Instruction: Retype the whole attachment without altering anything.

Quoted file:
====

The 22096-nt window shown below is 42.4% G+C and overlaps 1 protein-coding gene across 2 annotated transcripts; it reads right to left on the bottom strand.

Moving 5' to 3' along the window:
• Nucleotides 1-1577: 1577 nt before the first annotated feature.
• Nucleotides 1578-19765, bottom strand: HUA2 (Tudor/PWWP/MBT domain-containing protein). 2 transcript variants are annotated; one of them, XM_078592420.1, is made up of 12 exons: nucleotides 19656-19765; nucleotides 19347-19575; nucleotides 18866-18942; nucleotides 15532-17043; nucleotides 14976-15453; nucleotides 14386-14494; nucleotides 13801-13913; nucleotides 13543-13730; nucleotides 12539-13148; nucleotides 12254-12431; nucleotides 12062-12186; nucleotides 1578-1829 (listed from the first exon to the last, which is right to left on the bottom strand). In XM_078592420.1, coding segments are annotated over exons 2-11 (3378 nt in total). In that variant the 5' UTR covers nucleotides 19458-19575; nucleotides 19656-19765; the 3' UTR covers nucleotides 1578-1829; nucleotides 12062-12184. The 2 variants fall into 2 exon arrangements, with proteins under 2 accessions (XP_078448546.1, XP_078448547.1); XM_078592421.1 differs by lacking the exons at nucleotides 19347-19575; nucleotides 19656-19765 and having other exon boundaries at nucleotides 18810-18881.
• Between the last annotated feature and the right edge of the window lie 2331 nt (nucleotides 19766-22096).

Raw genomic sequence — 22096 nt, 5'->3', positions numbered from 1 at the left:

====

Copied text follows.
The 22096-nt window shown below is 42.4% G+C and overlaps 1 protein-coding gene across 2 annotated transcripts; it reads right to left on the bottom strand.

Moving 5' to 3' along the window:
• Nucleotides 1-1577: 1577 nt before the first annotated feature.
• Nucleotides 1578-19765, bottom strand: HUA2 (Tudor/PWWP/MBT domain-containing protein). 2 transcript variants are annotated; one of them, XM_078592420.1, is made up of 12 exons: nucleotides 19656-19765; nucleotides 19347-19575; nucleotides 18866-18942; nucleotides 15532-17043; nucleotides 14976-15453; nucleotides 14386-14494; nucleotides 13801-13913; nucleotides 13543-13730; nucleotides 12539-13148; nucleotides 12254-12431; nucleotides 12062-12186; nucleotides 1578-1829 (listed from the first exon to the last, which is right to left on the bottom strand). In XM_078592420.1, coding segments are annotated over exons 2-11 (3378 nt in total). In that variant the 5' UTR covers nucleotides 19458-19575; nucleotides 19656-19765; the 3' UTR covers nucleotides 1578-1829; nucleotides 12062-12184. The 2 variants fall into 2 exon arrangements, with proteins under 2 accessions (XP_078448546.1, XP_078448547.1); XM_078592421.1 differs by lacking the exons at nucleotides 19347-19575; nucleotides 19656-19765 and having other exon boundaries at nucleotides 18810-18881.
• Between the last annotated feature and the right edge of the window lie 2331 nt (nucleotides 19766-22096).

Raw genomic sequence — 22096 nt, 5'->3', positions numbered from 1 at the left: